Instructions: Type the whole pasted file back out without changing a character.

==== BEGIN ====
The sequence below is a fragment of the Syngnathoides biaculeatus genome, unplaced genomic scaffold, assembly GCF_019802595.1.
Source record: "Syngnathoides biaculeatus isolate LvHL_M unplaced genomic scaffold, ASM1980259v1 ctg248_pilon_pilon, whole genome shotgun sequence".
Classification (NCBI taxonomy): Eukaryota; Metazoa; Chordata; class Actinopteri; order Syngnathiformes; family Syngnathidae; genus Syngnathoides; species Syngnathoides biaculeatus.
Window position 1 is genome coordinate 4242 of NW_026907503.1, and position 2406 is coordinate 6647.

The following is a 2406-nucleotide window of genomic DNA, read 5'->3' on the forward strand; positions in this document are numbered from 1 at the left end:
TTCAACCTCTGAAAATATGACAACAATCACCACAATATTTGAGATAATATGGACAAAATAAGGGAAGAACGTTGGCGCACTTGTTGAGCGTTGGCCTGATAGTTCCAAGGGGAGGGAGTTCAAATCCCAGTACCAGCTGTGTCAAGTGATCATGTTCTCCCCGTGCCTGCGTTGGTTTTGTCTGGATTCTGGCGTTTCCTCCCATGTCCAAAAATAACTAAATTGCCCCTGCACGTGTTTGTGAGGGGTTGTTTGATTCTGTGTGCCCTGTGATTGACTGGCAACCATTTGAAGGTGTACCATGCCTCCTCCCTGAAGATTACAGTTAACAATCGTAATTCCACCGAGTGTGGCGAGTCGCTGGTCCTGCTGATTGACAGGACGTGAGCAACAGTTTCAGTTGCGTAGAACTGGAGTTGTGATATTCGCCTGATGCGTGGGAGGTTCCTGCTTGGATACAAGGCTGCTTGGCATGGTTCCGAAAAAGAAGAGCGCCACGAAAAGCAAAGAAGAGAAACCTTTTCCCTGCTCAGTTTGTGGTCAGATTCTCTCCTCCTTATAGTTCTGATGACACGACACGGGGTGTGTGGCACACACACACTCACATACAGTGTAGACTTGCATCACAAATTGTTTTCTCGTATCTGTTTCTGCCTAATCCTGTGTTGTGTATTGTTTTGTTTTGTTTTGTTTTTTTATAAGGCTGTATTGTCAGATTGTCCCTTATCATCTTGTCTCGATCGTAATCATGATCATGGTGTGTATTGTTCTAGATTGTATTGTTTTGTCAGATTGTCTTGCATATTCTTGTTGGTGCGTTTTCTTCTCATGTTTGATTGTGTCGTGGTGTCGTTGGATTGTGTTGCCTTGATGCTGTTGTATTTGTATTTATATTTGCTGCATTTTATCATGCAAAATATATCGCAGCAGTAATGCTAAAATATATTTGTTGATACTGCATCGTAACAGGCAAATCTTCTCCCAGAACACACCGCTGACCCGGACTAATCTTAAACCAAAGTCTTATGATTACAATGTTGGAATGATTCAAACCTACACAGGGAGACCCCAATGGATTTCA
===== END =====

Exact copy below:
The sequence below is a fragment of the Syngnathoides biaculeatus genome, unplaced genomic scaffold, assembly GCF_019802595.1.
Source record: "Syngnathoides biaculeatus isolate LvHL_M unplaced genomic scaffold, ASM1980259v1 ctg248_pilon_pilon, whole genome shotgun sequence".
Classification (NCBI taxonomy): Eukaryota; Metazoa; Chordata; class Actinopteri; order Syngnathiformes; family Syngnathidae; genus Syngnathoides; species Syngnathoides biaculeatus.
Window position 1 is genome coordinate 4242 of NW_026907503.1, and position 2406 is coordinate 6647.

The following is a 2406-nucleotide window of genomic DNA, read 5'->3' on the forward strand; positions in this document are numbered from 1 at the left end:
TTCAACCTCTGAAAATATGACAACAATCACCACAATATTTGAGATAATATGGACAAAATAAGGGAAGAACGTTGGCGCACTTGTTGAGCGTTGGCCTGATAGTTCCAAGGGGAGGGAGTTCAAATCCCAGTACCAGCTGTGTCAAGTGATCATGTTCTCCCCGTGCCTGCGTTGGTTTTGTCTGGATTCTGGCGTTTCCTCCCATGTCCAAAAATAACTAAATTGCCCCTGCACGTGTTTGTGAGGGGTTGTTTGATTCTGTGTGCCCTGTGATTGACTGGCAACCATTTGAAGGTGTACCATGCCTCCTCCCTGAAGATTACAGTTAACAATCGTAATTCCACCGAGTGTGGCGAGTCGCTGGTCCTGCTGATTGACAGGACGTGAGCAACAGTTTCAGTTGCGTAGAACTGGAGTTGTGATATTCGCCTGATGCGTGGGAGGTTCCTGCTTGGATACAAGGCTGCTTGGCATGGTTCCGAAAAAGAAGAGCGCCACGAAAAGCAAAGAAGAGAAACCTTTTCCCTGCTCAGTTTGTGGTCAGATTCTCTCCTCCTTATAGTTCTGATGACACGACACGGGGTGTGTGGCACACACACACTCACATACAGTGTAGACTTGCATCACAAATTGTTTTCTCGTATCTGTTTCTGCCTAATCCTGTGTTGTGTATTGTTTTGTTTTGTTTTGTTTTTTTATAAGGCTGTATTGTCAGATTGTCCCTTATCATCTTGTCTCGATCGTAATCATGATCATGGTGTGTATTGTTCTAGATTGTATTGTTTTGTCAGATTGTCTTGCATATTCTTGTTGGTGCGTTTTCTTCTCATGTTTGATTGTGTCGTGGTGTCGTTGGATTGTGTTGCCTTGATGCTGTTGTATTTGTATTTATATTTGCTGCATTTTATCATGCAAAATATATCGCAGCAGTAATGCTAAAATATATTTGTTGATACTGCATCGTAACAGGCAAATCTTCTCCCAGAACACACCGCTGACCCGGACTAATCTTAAACCAAAGTCTTATGATTACAATGTTGGAATGATTCAAACCTACACAGGGAGACCCCAATGGATTTCA